By Flannery Winchester
Ever worried about clashing political ideologies over the Thanksgiving table? You’re not alone—lots of people aren’t exactly in lockstep with their extended family when it comes to politics. Santa Rosa CCL volunteer Park Guthrie is the same way, but when it came to climate change, he knew the conversation had to happen sometime. “Reaching out to my extended family about CCL has been on my to-do list for years,” he said. “I have been a little nervous about it because within my extended family there is a wide range of political and religious beliefs.”
He finally figured out the perfect way to do it: combine his message of climate advocacy with a slideshow of family photos. What loving grandparent or doting auntie could resist that?
“In June, I had the immense good fortune of attending the D.C. conference with my two eldest kids, Kai (14) and Lola (13),” Park said. “A slideshow with pictures from that event gave me the perfect opening to talk about CCL.”
The slideshow kicks off with a photo of Park, Kai and Lola on Capitol Hill. It gives the viewer a brief introduction to CCL and Carbon Fee and Dividend, and then it gets right back to the heartstring tugging, showing the youngest family member, June, calling her member of Congress before the conference began. “This photo of June inspired Grandpa and Grandma (Dick and Cynthia) to call their own MoCs,” Park says.
Then the conference began in earnest. Fighting jet lag, Kai and Lola attended five breakout workshops, four plenary sessions and three lobby team prep meetings in just two days. Park used that as a jumping off point to recap some highlights from the keynote speeches by Anthony Leiserowitz and Lou Helmuth.
Park also shared highlights from their lobbying experiences. He and Lola met with one of Rep. Tom McClintock’s staffers, and Lola got to share about her annual backpacking experiences in the district. “Lola was so game to lobby,” Park said. “She jumped in with both feet and showed a lot of courage.” Kai paired up with one of the Santa Rosa chapter leaders, Bruce Hagen, and headed off to a meeting with Rep. Jared Huffman. Later in the conference, Kai also got to meet CCL Senior Congressional Liaison Jay Butera. Photos from all these meetings provided the perfect framework for Park to demonstrate what CCL does and why it’s so effective.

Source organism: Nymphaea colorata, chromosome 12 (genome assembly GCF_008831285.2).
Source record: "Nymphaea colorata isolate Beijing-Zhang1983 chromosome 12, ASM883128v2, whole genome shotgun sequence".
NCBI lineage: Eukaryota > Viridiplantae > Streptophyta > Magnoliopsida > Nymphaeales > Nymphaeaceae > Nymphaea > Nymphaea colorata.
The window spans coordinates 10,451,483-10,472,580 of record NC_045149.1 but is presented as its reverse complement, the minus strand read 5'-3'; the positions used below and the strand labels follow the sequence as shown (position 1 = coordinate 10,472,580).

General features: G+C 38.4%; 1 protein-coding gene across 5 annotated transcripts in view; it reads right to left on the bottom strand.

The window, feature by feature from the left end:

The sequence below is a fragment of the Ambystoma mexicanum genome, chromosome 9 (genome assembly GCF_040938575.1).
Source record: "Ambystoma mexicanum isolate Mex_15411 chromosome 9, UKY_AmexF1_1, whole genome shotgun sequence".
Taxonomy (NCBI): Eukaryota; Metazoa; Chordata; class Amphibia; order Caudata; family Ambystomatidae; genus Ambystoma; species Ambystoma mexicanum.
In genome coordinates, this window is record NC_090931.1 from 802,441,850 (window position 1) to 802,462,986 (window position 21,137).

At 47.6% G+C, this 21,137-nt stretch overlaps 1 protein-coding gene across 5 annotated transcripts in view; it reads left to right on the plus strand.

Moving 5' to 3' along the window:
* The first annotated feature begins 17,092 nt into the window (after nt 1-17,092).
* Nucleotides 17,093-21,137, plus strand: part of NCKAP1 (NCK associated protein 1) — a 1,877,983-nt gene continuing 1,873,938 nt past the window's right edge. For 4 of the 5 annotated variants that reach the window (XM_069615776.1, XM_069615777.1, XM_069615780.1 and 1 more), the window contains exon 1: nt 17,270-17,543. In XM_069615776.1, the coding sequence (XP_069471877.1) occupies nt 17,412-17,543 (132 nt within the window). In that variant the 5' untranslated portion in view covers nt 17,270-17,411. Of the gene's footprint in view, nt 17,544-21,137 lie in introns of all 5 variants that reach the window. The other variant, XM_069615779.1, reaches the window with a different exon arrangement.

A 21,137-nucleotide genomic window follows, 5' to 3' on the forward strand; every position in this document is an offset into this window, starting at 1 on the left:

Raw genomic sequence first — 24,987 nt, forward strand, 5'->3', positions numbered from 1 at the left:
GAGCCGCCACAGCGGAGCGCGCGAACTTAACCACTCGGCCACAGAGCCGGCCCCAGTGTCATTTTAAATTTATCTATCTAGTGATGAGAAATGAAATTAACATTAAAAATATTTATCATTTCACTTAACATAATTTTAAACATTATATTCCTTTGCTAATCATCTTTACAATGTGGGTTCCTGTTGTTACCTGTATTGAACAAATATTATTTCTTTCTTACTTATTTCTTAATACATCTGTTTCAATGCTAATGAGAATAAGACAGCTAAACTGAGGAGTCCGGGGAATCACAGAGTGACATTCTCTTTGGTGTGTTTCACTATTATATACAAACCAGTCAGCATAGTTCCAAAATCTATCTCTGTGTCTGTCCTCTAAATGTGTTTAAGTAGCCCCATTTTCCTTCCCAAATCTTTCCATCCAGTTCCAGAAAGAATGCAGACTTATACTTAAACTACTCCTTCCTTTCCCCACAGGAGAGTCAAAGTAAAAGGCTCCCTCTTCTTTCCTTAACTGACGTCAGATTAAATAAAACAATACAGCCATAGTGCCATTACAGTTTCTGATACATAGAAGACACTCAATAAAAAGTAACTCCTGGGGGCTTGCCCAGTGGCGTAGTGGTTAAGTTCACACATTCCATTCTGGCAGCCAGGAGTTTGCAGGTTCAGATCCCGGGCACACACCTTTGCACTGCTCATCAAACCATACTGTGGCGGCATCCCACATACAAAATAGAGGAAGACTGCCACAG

Park presented this slideshow in an email to nearly 40 family members—cousins, aunts, uncles, in-laws and so—along with a link to recent research showing how urgently we need climate action. He told them, “I am trying to spread the word about both the urgency and the straightforward solutions to everyone I know. There are a bunch of links in the slideshow if you want to learn more. If you have any questions or comments, feel free to email.” So in addition to supplying lots of great information, Park also worked to open the lines of communication between himself and his family members.
Don’t worry, Park’s outreach hasn’t started any family feuds. “The family members I’m closest to have been very enthusiastic about the slideshow,” Park said. “I haven’t heard back from most of my extended family. The ones who did write back mentioned loving the pictures of the kids.” He continued, “I think the biggest benefit of it was actually energizing family and friends who already supported strong action on climate, but might not have a clear picture for how to help make that happen.”
What began as a special family project has proven helpful even beyond Park’s relatives. “After I made the slideshow, I realized it might also energize other people who have known about our family’s work with CCL but don’t know much about CCL,” he said. “For example, my teacher’s union endorsed CCL’s Carbon Fee and Dividend in 2015 so I shared the slideshow as a type of follow-up.”
The family has also kicked off a Schools for Climate Action Campaign, a youth-adult team that meets with school boards to encourage them to pass resolutions acknowledging climate change and endorsing carbon pricing. This type of outreach provides opportunities for young people to get involved on this issue that will impact their lives.
“I believe that empowering them to work on climate change is an act of generational self-defense,” Park said. “When it comes to climate change, lots of adults are trying to take care of the big stuff, but we haven’t yet been able to do it. We might actually need some help from the kids on this one.”